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- From: email@example.com
- To: firstname.lastname@example.org
- Date: Fri, 8 May 1998 18:52:10 -0700 (PDT)
> At 06:17 PM 5/8/98 -0700, email@example.com wrote:
> >Currently, validating parsers are the only real *safe* bet.
> Whatever the limitations of the SDD, this statement is simply
> false. There are many useful applications for non-validating
> processors; in fact, I suspect, a very large majority of XML
> apps. -Tim
No, it is not false. I hightlighted the word 'safe'. If you absolutely
*must* know that everything was read and interpreted correctly, you *must*
use a validating parser. There are many applications where this is not
an absolute requirement and, thus, you may use a well-formed parser.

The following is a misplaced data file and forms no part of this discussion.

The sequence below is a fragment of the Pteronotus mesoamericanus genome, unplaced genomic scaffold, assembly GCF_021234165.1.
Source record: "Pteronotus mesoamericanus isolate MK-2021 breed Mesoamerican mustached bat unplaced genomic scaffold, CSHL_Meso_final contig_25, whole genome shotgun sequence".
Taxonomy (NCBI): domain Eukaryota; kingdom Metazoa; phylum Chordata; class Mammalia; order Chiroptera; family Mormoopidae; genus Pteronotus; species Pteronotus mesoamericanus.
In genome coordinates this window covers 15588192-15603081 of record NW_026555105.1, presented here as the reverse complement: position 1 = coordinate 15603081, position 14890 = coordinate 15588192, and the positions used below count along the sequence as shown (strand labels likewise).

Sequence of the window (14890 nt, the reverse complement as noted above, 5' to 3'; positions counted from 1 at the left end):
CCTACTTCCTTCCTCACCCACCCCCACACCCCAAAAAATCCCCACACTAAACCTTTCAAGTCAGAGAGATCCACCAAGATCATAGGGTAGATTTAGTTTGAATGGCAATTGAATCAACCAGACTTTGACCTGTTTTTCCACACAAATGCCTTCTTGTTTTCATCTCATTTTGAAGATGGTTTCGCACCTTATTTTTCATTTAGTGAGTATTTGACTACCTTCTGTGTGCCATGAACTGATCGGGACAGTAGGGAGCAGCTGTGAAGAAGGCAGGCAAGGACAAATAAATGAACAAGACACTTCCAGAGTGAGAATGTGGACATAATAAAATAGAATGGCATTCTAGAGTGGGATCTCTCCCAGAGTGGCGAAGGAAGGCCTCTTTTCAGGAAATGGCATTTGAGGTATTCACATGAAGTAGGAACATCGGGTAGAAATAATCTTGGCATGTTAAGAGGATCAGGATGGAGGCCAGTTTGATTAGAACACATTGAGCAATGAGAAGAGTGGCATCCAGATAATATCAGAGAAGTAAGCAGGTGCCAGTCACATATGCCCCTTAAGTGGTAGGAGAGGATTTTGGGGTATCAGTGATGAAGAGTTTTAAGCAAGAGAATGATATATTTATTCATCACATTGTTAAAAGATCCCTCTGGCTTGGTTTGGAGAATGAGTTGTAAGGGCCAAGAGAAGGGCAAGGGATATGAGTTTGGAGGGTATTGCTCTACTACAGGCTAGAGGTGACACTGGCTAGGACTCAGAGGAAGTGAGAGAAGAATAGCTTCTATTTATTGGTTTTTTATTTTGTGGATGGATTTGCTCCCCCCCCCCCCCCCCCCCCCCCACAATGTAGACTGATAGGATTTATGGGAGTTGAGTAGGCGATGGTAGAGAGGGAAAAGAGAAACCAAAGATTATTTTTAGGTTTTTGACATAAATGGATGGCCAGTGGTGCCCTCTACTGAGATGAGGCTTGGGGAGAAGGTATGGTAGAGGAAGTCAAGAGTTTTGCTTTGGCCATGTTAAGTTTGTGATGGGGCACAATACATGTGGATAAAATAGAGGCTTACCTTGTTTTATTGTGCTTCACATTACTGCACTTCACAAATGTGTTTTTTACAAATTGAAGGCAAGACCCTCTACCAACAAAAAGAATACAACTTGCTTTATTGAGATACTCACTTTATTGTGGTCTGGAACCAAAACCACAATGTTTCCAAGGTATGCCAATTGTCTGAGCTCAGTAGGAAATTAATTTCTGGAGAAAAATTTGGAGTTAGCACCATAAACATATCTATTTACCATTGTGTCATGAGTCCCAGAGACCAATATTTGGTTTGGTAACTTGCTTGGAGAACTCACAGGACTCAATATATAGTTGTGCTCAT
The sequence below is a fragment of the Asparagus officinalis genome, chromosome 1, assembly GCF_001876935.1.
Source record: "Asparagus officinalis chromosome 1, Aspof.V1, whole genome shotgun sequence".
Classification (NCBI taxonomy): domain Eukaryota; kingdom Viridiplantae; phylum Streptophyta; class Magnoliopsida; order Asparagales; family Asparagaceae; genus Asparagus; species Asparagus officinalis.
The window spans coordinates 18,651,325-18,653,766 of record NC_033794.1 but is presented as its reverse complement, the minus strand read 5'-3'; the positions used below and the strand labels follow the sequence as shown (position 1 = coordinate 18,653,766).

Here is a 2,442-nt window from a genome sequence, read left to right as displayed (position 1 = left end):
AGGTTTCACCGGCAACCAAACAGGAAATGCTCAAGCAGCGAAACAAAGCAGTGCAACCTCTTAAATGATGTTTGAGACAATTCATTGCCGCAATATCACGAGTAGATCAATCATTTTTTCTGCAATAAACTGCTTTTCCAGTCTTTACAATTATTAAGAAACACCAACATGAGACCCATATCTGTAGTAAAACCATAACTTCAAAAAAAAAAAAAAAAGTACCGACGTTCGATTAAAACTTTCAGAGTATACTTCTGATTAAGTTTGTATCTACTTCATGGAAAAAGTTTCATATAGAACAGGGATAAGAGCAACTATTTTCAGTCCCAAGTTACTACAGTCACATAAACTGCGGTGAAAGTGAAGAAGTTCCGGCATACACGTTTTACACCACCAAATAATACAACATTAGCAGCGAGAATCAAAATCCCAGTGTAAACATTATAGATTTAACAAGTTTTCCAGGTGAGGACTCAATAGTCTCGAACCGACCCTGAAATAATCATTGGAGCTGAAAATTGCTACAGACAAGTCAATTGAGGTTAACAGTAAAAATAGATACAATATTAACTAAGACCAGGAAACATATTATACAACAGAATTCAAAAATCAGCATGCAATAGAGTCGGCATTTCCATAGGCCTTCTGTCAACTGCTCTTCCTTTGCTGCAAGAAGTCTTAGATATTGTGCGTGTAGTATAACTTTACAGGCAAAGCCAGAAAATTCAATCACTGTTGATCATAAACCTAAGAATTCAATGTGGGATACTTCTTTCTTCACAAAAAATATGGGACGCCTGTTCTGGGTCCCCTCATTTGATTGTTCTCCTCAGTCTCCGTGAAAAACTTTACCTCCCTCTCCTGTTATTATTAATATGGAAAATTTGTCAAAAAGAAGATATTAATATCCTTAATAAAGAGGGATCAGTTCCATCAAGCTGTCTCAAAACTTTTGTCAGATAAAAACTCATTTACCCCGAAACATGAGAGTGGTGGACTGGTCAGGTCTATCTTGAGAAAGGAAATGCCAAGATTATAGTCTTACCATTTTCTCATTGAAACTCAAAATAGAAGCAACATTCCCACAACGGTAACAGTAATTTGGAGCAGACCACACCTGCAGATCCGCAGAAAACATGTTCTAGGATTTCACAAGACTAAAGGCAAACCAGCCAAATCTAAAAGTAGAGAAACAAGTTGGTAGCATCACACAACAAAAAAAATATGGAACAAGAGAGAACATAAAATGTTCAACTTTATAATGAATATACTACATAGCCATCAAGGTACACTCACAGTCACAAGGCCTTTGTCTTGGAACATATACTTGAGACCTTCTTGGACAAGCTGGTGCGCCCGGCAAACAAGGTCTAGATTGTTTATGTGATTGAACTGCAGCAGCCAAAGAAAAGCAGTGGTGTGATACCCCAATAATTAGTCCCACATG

In addition, there are some applications that need some level of guarantee
about whether external declaration subsets will be read and honored. It is
this class of applications that we cannot address today with the current
definition of well-formed.
I should have made my idea of 'safe' far more clear. ;-)
I like the concept of well-formed but we need to better define what is
expected or required for the document to be processed correctly. Currently,
we can handle a large majority of applications with well-formed parsers. The
issue is, when certain questions of guarantees comes into play, the only
choice is a validating parser when one can envision "steps" of
feature/functions between well-formed and validating.
R. Alexander Milowski firstname.lastname@example.org (612) 825-4132 v|e|o
MOS | sed s/SG/X/g > DYX
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